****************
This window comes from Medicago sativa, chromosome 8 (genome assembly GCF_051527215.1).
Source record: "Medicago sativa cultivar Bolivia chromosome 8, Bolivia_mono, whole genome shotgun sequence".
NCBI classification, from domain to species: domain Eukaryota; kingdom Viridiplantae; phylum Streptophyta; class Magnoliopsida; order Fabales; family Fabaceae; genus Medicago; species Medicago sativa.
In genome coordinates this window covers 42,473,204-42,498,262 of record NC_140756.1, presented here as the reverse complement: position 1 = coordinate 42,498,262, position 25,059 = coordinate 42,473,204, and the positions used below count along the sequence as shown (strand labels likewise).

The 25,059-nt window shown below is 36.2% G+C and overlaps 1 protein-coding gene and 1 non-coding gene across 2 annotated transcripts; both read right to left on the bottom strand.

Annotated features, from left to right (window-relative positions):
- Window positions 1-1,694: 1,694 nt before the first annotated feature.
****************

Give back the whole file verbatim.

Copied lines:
This window comes from Medicago sativa, chromosome 8 (genome assembly GCF_051527215.1).
Source record: "Medicago sativa cultivar Bolivia chromosome 8, Bolivia_mono, whole genome shotgun sequence".
NCBI classification, from domain to species: domain Eukaryota; kingdom Viridiplantae; phylum Streptophyta; class Magnoliopsida; order Fabales; family Fabaceae; genus Medicago; species Medicago sativa.
In genome coordinates this window covers 42,473,204-42,498,262 of record NC_140756.1, presented here as the reverse complement: position 1 = coordinate 42,498,262, position 25,059 = coordinate 42,473,204, and the positions used below count along the sequence as shown (strand labels likewise).

The 25,059-nt window shown below is 36.2% G+C and overlaps 1 protein-coding gene and 1 non-coding gene across 2 annotated transcripts; both read right to left on the bottom strand.

Annotated features, from left to right (window-relative positions):
- Window positions 1-1,694: 1,694 nt before the first annotated feature.